Aspects of Slovak Historiography from the Time of Ján Kollár and Pavol Jozef Šafárik

Aspekty slovenskej historiografie generácie Jána Kollára a Pavla Jozefa Šafárika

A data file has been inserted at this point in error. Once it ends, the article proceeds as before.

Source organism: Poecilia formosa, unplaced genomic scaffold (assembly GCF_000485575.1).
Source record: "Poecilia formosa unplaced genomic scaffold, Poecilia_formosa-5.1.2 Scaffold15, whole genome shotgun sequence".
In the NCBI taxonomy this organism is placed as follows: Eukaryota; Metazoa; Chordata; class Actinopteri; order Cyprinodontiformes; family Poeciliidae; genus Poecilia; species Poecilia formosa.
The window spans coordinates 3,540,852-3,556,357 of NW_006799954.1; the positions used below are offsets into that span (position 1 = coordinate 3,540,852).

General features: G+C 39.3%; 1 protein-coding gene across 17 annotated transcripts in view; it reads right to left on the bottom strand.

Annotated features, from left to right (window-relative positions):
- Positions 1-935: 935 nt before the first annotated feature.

Study is devoted to Slovak historiography of the first half of 19th century. Dealing with the historiographical works of Ján Kollár and Pavol Jozef Šafárik, is closely connected to the questions of nationalism and Slavic romanticism. Both Kollár and Šafárik were from the same generation. Their national sentiment was formed by the same influences: affiliation with the protestant religion, the Latin characteristics of education, studies at the University of Jena and a long-term residence abroad. Their early writings were influenced by historicism, however, their approaches to scientific analyses differed. Kollar's works do contain enormous dose of historical factography, but none of them is historiographic. Kollár included the elements of historicism in his sermons, poetry and pedagogical letters; he focused at the earliest history of the Slavs. Šafárik became the most prominent historian of the Slavic history in the 19th century and many of his theses remain valid even in these days. Šafárik was trying to shed some light on the European origin of the Slavs and summarize their history before the 6th Century AD. Both authors were active proponents of the idea of a unified Slavic nation, comprising Slovak, Czech, Russian, Polish, Serbian, Croatian, etc. tribes. The past - in which they were looking for proofs of Slavic unity - became a useful showcase for the future. They believed that the Slavs would unite, thus being able aspire at main positions in the world history and politics. This idea of national unification originates from philosopher Johan Gottfried Herder. Special attention paid to historical examples of Slavic unity, such as rule of Samo the merchant or Great Moravia under Svätopluk, is rooted in this conviction. Kollár and Šafárik fabricated the national myths about the Slavs. They reproduced the collection of idealized qualities (such as devotion to religion, fatal hilarity, devotion to the mother tongue, diligence, appreciation of peace, etc.) and hard work (peasantry and business). They were attempting to present their ideology in the public and amplify sentiment of national fellowship and solidarity. Scholarly works of Kollár and Šafárik were based on historical research, but they also believed that old myths and songs contain important hard data as well. Most of all they favored the use of etymological – in fact linguistic – method. However its results were doubted from a current point of view.